We live in a different world. After the swinging 1960s, some of us are challenged by even the idea of adultery. This was not the case in 1870s Vienna, where the grand façade of Marriage stood as proudly as a bank on Wall Street today. In 1870s Vienna, the few who were banking on marital fidelity were thought naive. Thus Die Fledermaus, a comedy based on attempted adulteries, could and did have its world premiere on Easter Sunday. Rosalinde expresses a different worldview from ours when she remarks about her old lover: “Maybe he thinks I’ve been untrue; maybe he thinks I love another, but I’m merely married!”

Still, the book and lyrics are widely recognized as absolutely masterful, and so much so as to be crowned the epitome of the genre. In this salon farce, neither husband nor wife are truly blameless; both are up to their ears in sexual temptation and cover-up lies, rather like Lucy and Ricky, but with infidelity rather than an appearance at the Copacabana in the balance.

Opera San José’s 2004 production of Die Fledermaus at the Montgomery Theater. Photo by Bob Shomler.

It has been eight years since Opera San José last produced Die Fledermaus. We bid our farewell to the Montgomery Theater with those sentimental waltzes and bouncing polkas and all’s-well-that-end’s-well finale. Thinking that it’s high time to create a new production of Die Fledermaus for San José, we assembled a brilliant team to do just that. David Rohrbaugh, our music director, who has conducted dozens of Fledermaus productions, will be on the podium, keeping the myriad waltzes sparkling and lively.

Our stage director, Marc Jacobs, is making his OSJ debut with this production. He is widely experienced in musical theatre and is adept at both subtle and broad comedy, both of which weave through the entire texture of Die Fledermaus. There is not a single serious moment in this operetta, and Marc understands sight gags, high-kicking dances, and the surprising use of Mylar to add that sparkle unique to musical comedy. His approach to this project has been to please the audience, nothing more or less, and his first request was that we commission a new English version of the book. He wanted to go back to the German text of the world premiere, which he found engaging, comical, and never silly. That commission was given to David Scott Marley, who has previously created two modernized versions of Die Fledermaus in English, and who knows the original German book all but by heart. His English version of the original dialogue is crisp, dramatically well structured, and strips some of the accretions that have barnacled this timeless comedy over the past century. It is also efficient and to the point, which modern audiences will appreciate.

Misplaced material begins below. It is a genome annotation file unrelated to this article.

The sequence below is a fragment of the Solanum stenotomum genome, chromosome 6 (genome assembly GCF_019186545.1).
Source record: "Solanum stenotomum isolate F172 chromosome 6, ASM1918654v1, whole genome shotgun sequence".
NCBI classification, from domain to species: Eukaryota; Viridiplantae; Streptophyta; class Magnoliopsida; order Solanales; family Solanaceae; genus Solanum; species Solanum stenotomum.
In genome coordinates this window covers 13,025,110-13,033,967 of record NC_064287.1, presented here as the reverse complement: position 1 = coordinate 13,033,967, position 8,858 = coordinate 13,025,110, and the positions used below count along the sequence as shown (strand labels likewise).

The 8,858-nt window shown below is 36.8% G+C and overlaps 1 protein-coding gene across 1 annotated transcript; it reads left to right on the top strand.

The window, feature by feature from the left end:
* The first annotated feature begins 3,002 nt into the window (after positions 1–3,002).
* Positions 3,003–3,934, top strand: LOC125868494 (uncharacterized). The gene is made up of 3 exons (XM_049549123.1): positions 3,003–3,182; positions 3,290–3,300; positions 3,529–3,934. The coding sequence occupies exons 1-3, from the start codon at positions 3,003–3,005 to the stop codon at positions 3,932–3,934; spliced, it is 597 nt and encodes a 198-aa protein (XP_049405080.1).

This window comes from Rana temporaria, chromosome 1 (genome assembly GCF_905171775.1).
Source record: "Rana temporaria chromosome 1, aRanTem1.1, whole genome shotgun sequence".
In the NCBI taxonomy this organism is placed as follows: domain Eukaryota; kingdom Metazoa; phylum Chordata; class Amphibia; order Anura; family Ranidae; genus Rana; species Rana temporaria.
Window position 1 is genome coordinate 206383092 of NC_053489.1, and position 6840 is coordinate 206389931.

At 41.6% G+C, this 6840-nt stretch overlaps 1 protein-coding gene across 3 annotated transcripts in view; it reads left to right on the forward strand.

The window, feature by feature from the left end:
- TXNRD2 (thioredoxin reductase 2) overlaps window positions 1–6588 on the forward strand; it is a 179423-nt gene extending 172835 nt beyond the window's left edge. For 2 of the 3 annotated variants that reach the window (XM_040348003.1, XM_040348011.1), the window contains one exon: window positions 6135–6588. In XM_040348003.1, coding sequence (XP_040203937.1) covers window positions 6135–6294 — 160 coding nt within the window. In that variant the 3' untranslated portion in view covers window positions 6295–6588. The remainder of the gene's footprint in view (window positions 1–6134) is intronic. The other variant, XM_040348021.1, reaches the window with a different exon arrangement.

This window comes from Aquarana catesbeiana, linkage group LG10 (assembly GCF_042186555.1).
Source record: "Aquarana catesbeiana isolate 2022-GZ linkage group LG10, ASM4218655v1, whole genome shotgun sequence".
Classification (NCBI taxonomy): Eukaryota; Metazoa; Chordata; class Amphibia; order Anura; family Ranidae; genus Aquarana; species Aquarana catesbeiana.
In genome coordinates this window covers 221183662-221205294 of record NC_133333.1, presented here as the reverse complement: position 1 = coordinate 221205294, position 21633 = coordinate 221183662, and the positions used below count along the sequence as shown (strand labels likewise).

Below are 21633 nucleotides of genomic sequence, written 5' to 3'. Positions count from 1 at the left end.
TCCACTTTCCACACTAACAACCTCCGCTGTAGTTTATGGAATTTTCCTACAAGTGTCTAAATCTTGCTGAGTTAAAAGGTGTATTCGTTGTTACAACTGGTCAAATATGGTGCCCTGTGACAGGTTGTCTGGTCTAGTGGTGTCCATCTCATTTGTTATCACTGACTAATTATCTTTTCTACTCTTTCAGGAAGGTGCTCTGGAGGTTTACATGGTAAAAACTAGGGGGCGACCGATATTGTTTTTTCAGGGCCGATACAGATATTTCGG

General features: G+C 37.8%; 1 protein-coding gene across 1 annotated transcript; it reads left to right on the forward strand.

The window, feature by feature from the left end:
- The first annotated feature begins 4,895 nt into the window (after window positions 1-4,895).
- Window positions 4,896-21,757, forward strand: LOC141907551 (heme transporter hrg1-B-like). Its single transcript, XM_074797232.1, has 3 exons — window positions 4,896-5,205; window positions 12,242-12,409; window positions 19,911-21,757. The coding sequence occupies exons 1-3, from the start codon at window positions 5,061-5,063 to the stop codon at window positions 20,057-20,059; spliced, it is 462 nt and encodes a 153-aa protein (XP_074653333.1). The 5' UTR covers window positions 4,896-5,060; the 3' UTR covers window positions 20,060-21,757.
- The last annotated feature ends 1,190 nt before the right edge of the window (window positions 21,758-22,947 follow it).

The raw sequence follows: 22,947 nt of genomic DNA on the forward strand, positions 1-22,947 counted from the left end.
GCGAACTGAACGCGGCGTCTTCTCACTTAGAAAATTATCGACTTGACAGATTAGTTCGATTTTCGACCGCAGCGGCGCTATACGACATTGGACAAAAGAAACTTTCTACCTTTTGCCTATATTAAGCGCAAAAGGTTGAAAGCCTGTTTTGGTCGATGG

OSJ crew painting the Die Fledermaus show drop, designed by Charlie Smith.

Beginning in the von Eisenstein home then moving to a great Vienna ballroom, and ending in jail, this production traces Baron Gabriel von Eisenstein and his lovely wife from lovebirds to jailbirds by the end of the performance. And it’s all in good fun. The scenic design by Charlie Smith, who recently located to Sonoma from New York, and who is designing three productions for OSJ this season, was inspired by the great iron-and-glass flower conservatories of the 19th century. Furniture and ornament in the settings were inspired by the paintings of Gustav Klimt, with its swirling art nouveau decoration, which will be most evident in the ballroom scene.

Jacobs finds that Rosalinde, who recently retired from the stage to marry the baron, a well-to-do banker, is a bird in a gilded cage, thus the golden bars of the conservatory. He also believes that Rosalinde misses the creativity and adventure of her old life (and maybe her old lover, too), so that when the opportunity arises to get into a costume and perform a part, she instantly joins the fun. Unfortunately for her, she accepted the part without having read the “script”. Rosalinde is certainly in for an adventure; she is snared by this practical joke every bit as much as her husband.

Cathleen Edwards’s costume sketches for Die Fledermaus.

The joke is played out at a fabulous party in the Vienna home of a Russian, Prince Orlofsky, an enormously wealthy nineteen-year-old suffering from that malady particular to teenagers: I’ve-already-seen-it-all syndrome. This 19th century party scene is greatly dependent on summer ball gowns, and Cathleen Edwards has designed some really lovely things to float over the ballroom floor. Her costumes have been derived directly from art of the period and will shimmer when they need to, then bring us back to earth for the final scene, at least until Orlofsky and his entire party invades the jail for a bit of spontaneous fun and the final salute to champagne.

What 19th-century ball would be complete without waltzing? Not one. Choreographer Robyn Tribuzi will be working with dancers and chorus to create the beauty of the waltz as well as the vitality of the Thunder and Lightning Polka. Of course, some of these dancers will be a bit tipsy, but don’t blame them, blame it on too much champagne.